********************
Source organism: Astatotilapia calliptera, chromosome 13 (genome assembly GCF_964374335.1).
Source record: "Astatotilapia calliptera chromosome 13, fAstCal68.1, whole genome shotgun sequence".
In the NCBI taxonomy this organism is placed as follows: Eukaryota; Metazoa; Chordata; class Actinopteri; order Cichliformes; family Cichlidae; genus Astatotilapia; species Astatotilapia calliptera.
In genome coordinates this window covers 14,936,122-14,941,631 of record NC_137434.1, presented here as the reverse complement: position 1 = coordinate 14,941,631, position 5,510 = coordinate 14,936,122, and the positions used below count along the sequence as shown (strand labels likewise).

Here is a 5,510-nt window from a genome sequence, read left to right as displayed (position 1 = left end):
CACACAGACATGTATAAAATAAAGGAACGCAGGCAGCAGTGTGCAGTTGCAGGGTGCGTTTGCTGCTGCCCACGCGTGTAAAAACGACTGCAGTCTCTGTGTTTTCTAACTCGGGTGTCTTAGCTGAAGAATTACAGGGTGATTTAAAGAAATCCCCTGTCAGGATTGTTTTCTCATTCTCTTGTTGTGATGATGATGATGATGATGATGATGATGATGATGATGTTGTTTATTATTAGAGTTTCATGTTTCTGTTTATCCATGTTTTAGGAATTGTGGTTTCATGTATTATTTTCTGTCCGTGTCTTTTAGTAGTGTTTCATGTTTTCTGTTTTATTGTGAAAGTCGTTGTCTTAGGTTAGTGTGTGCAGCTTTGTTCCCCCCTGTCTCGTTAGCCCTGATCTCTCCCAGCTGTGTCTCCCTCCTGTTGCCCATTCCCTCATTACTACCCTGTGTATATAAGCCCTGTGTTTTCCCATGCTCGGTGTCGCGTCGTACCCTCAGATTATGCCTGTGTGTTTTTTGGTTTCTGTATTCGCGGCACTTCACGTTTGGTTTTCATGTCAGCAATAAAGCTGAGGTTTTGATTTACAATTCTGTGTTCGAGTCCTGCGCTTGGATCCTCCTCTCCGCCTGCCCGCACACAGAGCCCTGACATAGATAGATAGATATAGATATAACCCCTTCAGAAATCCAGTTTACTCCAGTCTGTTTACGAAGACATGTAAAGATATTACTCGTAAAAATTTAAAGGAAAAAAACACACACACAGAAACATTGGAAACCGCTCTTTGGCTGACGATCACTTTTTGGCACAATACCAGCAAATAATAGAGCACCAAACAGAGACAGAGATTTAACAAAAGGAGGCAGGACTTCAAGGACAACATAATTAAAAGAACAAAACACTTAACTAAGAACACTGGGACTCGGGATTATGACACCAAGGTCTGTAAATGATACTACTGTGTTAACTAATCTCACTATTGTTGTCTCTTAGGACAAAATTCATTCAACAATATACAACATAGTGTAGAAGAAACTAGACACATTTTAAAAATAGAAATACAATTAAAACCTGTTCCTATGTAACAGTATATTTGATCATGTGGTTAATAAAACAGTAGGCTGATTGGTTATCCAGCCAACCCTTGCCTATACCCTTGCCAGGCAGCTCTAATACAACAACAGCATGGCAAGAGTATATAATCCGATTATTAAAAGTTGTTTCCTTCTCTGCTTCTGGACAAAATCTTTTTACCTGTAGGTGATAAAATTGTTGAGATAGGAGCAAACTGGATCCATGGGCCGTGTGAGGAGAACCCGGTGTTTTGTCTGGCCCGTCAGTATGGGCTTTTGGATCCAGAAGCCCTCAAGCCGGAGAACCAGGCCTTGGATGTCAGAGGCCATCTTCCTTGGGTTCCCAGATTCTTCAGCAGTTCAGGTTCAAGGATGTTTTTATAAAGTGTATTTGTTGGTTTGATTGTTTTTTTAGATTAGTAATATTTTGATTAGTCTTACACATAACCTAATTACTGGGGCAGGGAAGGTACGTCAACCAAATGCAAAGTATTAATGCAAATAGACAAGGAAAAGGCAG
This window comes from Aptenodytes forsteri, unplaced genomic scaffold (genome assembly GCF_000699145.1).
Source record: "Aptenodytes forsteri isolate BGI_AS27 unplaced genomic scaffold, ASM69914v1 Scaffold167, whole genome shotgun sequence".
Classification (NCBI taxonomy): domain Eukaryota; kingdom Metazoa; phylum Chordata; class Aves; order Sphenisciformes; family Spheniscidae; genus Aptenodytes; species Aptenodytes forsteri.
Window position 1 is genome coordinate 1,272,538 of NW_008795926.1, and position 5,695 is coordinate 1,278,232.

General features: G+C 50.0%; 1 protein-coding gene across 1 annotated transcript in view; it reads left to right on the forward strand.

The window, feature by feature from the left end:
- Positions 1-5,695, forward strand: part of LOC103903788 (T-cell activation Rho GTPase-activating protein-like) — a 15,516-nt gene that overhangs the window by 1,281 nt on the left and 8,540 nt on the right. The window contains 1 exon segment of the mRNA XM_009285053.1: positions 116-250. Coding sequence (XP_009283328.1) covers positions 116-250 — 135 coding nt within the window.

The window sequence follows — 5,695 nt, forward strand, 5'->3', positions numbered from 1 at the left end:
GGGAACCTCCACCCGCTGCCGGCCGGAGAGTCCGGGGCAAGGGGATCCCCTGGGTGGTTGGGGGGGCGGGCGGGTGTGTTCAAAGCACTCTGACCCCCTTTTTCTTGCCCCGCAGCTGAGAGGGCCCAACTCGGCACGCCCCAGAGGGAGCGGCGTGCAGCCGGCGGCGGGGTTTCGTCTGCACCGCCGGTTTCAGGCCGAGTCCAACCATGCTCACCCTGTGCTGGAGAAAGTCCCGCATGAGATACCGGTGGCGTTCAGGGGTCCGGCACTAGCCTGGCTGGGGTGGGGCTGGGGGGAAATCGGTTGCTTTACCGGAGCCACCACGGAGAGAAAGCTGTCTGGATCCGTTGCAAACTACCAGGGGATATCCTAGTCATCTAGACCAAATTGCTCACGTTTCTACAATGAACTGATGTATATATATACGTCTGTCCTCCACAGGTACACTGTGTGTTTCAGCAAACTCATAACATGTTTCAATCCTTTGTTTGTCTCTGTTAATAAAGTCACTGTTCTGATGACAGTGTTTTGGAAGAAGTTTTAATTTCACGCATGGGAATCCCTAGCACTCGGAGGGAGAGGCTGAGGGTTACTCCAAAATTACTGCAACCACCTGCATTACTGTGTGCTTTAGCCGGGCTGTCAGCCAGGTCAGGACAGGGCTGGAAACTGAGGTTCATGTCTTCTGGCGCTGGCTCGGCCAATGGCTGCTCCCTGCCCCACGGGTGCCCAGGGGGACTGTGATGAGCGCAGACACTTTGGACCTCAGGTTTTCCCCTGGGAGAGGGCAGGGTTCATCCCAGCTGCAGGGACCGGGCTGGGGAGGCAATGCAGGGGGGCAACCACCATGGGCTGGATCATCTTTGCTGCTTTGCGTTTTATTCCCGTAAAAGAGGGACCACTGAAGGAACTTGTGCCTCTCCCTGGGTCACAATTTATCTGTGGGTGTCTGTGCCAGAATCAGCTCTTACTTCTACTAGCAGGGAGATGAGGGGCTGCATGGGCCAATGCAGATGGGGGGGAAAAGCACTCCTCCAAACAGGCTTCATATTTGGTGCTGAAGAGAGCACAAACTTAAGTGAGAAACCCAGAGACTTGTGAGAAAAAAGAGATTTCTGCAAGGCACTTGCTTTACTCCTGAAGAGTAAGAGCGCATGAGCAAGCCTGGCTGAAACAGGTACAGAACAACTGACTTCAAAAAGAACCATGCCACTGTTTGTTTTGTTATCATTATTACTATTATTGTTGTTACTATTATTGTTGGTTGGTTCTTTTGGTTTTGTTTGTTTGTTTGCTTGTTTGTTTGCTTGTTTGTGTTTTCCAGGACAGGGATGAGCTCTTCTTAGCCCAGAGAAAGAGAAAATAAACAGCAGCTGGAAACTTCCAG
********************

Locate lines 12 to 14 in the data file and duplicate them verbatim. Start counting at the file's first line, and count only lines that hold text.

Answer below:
The window, feature by feature from the left end:
- Positions 1-5,695, forward strand: part of LOC103903788 (T-cell activation Rho GTPase-activating protein-like) — a 15,516-nt gene that overhangs the window by 1,281 nt on the left and 8,540 nt on the right. The window contains 1 exon segment of the mRNA XM_009285053.1: positions 116-250. Coding sequence (XP_009283328.1) covers positions 116-250 — 135 coding nt within the window.

The window sequence follows — 5,695 nt, forward strand, 5'->3', positions numbered from 1 at the left end: